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Should I use an electric or manual toothbrush?
No ambiguity here: even an entry-level electric beats a manual. “Power toothbrushes can remove up to twice the plaque and really help to improve your gum health in the longer term,” says Dr Nigel Carter, chief executive of the Oral Health Foundation.
The two main types are the oscillating-rotating brush (Oral-B has a wide range) and the sonic brush (Philips Sonicare is the leading brand). The latter has the benefit of a faster brushing motion, but it doesn’t really matter which you choose, says Dr Nyree Whitley, group clinical director of the dental-care provider, the key point is minimising the need for manual dexterity: “It can be quite challenging to put the toothbrush at 45 degrees, get circular motions and the right amount of pressure on the tooth.”
How long should I brush for?
Two minutes – though most of us do not come close to that. The average time spent brushing is 43 seconds, says Carter. He suggests parents should get kids used to brushing for two minutes, even if their smaller mouths can be done in less time, as “that’s the habit they’re going to keep for life.” The Oral Health Foundation’s advice is to start as soon as the first teeth appear, with a children’s brush, and supervise until the age of seven.
Another advantage an electric toothbrush has over a manual is that many now come with timers or apps that connect to your brush via Bluetooth to monitor and tell you how long you spend brushing. That means having your phone to hand every time you brush, but let’s be real: it’s never far away anyway.
Coverage also matters. The more hi-tech electric toothbrushes, such as the Oral-B iO series, use artificial intelligence (or “3D teeth tracking”) to ensure that all areas of your mouth get equal attention. The latest model retails for a mind-boggling £500, although they can usually be found discounted to half that price, advises Carter. I try to imagine circumstances where I would spend £250 on a toothbrush, and can’t. Just make sure you pay equal attention to the inner, outer and biting surfaces of every tooth.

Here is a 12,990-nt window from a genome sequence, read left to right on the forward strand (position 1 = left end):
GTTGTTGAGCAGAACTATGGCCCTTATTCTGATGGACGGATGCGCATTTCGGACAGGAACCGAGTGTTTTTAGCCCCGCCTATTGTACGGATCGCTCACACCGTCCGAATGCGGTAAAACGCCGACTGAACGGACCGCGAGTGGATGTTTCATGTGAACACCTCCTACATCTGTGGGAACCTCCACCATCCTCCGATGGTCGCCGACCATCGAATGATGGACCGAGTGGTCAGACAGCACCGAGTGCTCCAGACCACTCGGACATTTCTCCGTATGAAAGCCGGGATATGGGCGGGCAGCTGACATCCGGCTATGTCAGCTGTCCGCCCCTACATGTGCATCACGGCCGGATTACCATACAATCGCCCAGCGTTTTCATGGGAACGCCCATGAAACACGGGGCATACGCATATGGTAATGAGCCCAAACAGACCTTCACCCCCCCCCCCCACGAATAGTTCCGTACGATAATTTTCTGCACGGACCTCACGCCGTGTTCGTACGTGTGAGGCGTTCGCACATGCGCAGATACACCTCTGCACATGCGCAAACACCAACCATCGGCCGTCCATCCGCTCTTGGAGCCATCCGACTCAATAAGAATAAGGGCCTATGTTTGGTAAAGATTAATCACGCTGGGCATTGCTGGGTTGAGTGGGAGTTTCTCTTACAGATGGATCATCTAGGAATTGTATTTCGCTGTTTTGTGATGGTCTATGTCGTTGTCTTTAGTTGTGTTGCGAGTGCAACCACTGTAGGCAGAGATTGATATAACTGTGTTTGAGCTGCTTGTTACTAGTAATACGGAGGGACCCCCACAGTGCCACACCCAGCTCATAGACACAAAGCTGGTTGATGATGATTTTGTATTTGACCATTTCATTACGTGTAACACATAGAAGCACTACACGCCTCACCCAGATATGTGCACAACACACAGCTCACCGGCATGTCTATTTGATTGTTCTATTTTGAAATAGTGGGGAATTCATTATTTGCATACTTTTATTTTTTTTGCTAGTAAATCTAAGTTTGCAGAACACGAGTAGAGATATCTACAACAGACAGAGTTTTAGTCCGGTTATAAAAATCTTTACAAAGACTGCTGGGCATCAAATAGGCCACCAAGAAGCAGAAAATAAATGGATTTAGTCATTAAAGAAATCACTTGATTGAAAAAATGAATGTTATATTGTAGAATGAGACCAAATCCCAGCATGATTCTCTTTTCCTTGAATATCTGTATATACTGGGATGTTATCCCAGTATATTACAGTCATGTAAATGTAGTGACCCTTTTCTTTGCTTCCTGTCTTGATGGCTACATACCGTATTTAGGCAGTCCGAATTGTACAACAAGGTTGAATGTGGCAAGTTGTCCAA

Is it hygienic to brush my teeth in the shower?
This issue was raised on Reddit’s No Stupid Questions forum. A man’s girlfriend called him weird for brushing his teeth in the shower, out of some vaguely articulated sanitary concern. He said it was a “normal thing most people do”.
The response from Reddit was mostly along the lines of: why would it be weird? “I mean, I’m still going to stand there for a while blankly staring into the void, may as well brush my teeth,” was the top-voted comment.
My dental professionals respond with similar bemusement. “Certainly don’t utilise the toothbrush as a loofah at the same time – but, it’s fine,” says Whitley. Carter agrees: “I don’t think it matters where you brush.”
I say, if you’re hung up on your boyfriend brushing his teeth in the shower, you’re looking for problems.
Are those fancy water picks worth the money?
All that matters is that you clean between your teeth every day. Carter says water picks, which use a pressurised, often pulsating stream of water to clean between your teeth, can be a savvy investment for people with bridge work or orthodontic braces, who might find it harder to clean in between their teeth (though, he adds, “It takes a bit of mastering so that you don’t shower yourself with water as well”). They can cost hundreds, but you can get a basic model for about £50.
If your oral care needs are more straightforward, you can probably save your money. Interdental brushes have been shown to be more effective at plaque removal than string floss, and many people find them much easier to use (though you should ask your dentist which size is best).
But, says Whitley, if you choose waxed floss tape rather than string, “it really isn’t that difficult”. The trick is to tie it in a loop, then put fingers either side of the knot, “like a little lasso”, rather than messing about with a long bit of string.(This video gives you the idea, with some jaunty music.) If your gums bleed, persevere – they will get healthier with consistency.
Does it matter which toothpaste I use?
Fluoride is the key ingredient, so make sure your toothpaste contains at least 1,350-1,500ppm (parts per million) and no sweeteners – duh! “Don’t assume toothpastes are all the same, because they’re not,” says Whitley. “Some tooth-cleaning tablets and herbal toothpastes don’t have fluoride in them. As a dentist it’s really difficult not to go up and tell people in the supermarket, ‘Don’t buy that one.’”
Once you’ve checked the fluoride content, you might look for one that meets your needs, such as for sensitive teeth, or a preference for whitening.
What about mouthwash?